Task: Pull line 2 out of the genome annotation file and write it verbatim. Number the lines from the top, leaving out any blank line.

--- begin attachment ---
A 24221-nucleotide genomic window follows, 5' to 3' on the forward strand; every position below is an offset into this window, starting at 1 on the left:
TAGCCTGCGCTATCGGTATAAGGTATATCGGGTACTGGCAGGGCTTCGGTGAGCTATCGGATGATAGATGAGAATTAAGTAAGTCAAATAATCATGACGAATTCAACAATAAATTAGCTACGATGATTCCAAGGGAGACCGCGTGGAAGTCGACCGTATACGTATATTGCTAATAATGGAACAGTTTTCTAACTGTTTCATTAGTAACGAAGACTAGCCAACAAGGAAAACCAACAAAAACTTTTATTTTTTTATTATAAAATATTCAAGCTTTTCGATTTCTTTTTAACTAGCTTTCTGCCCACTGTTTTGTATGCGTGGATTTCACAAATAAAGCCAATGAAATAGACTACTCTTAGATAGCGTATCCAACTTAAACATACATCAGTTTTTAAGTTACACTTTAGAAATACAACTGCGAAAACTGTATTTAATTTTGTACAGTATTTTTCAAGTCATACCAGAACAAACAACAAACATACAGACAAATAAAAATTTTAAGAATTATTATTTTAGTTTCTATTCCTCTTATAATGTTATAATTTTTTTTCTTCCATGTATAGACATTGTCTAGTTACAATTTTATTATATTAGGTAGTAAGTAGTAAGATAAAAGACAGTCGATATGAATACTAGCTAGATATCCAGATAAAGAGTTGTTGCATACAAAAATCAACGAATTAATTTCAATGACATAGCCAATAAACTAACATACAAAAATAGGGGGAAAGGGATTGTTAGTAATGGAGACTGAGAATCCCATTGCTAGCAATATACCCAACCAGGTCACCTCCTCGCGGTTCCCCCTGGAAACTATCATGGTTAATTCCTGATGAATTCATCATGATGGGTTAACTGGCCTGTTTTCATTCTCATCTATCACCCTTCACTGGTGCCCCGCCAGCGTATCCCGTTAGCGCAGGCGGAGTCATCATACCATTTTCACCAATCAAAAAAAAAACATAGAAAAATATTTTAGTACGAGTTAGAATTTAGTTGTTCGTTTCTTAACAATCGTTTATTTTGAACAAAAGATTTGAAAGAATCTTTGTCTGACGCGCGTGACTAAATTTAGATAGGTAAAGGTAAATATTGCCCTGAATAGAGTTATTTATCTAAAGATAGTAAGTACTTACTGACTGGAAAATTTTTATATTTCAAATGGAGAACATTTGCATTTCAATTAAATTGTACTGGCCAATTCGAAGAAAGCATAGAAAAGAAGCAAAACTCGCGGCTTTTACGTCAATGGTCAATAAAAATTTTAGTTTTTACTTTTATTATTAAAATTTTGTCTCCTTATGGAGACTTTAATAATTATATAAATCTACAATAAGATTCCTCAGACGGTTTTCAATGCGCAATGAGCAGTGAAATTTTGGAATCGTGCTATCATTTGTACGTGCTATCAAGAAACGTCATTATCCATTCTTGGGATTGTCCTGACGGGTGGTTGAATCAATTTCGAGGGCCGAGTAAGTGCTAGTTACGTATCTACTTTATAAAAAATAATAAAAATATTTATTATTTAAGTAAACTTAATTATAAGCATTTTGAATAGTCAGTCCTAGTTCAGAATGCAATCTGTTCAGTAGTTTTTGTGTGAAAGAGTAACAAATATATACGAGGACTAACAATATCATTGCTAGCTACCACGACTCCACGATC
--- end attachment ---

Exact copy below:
TAGCCTGCGCTATCGGTATAAGGTATATCGGGTACTGGCAGGGCTTCGGTGAGCTATCGGATGATAGATGAGAATTAAGTAAGTCAAATAATCATGACGAATTCAACAATAAATTAGCTACGATGATTCCAAGGGAGACCGCGTGGAAGTCGACCGTATACGTATATTGCTAATAATGGAACAGTTTTCTAACTGTTTCATTAGTAACGAAGACTAGCCAACAAGGAAAACCAACAAAAACTTTTATTTTTTTATTATAAAATATTCAAGCTTTTCGATTTCTTTTTAACTAGCTTTCTGCCCACTGTTTTGTATGCGTGGATTTCACAAATAAAGCCAATGAAATAGACTACTCTTAGATAGCGTATCCAACTTAAACATACATCAGTTTTTAAGTTACACTTTAGAAATACAACTGCGAAAACTGTATTTAATTTTGTACAGTATTTTTCAAGTCATACCAGAACAAACAACAAACATACAGACAAATAAAAATTTTAAGAATTATTATTTTAGTTTCTATTCCTCTTATAATGTTATAATTTTTTTTCTTCCATGTATAGACATTGTCTAGTTACAATTTTATTATATTAGGTAGTAAGTAGTAAGATAAAAGACAGTCGATATGAATACTAGCTAGATATCCAGATAAAGAGTTGTTGCATACAAAAATCAACGAATTAATTTCAATGACATAGCCAATAAACTAACATACAAAAATAGGGGGAAAGGGATTGTTAGTAATGGAGACTGAGAATCCCATTGCTAGCAATATACCCAACCAGGTCACCTCCTCGCGGTTCCCCCTGGAAACTATCATGGTTAATTCCTGATGAATTCATCATGATGGGTTAACTGGCCTGTTTTCATTCTCATCTATCACCCTTCACTGGTGCCCCGCCAGCGTATCCCGTTAGCGCAGGCGGAGTCATCATACCATTTTCACCAATCAAAAAAAAAACATAGAAAAATATTTTAGTACGAGTTAGAATTTAGTTGTTCGTTTCTTAACAATCGTTTATTTTGAACAAAAGATTTGAAAGAATCTTTGTCTGACGCGCGTGACTAAATTTAGATAGGTAAAGGTAAATATTGCCCTGAATAGAGTTATTTATCTAAAGATAGTAAGTACTTACTGACTGGAAAATTTTTATATTTCAAATGGAGAACATTTGCATTTCAATTAAATTGTACTGGCCAATTCGAAGAAAGCATAGAAAAGAAGCAAAACTCGCGGCTTTTACGTCAATGGTCAATAAAAATTTTAGTTTTTACTTTTATTATTAAAATTTTGTCTCCTTATGGAGACTTTAATAATTATATAAATCTACAATAAGATTCCTCAGACGGTTTTCAATGCGCAATGAGCAGTGAAATTTTGGAATCGTGCTATCATTTGTACGTGCTATCAAGAAACGTCATTATCCATTCTTGGGATTGTCCTGACGGGTGGTTGAATCAATTTCGAGGGCCGAGTAAGTGCTAGTTACGTATCTACTTTATAAAAAATAATAAAAATATTTATTATTTAAGTAAACTTAATTATAAGCATTTTGAATAGTCAGTCCTAGTTCAGAATGCAATCTGTTCAGTAGTTTTTGTGTGAAAGAGTAACAAATATATACGAGGACTAACAATATCATTGCTAGCTACCACGACTCCACGATC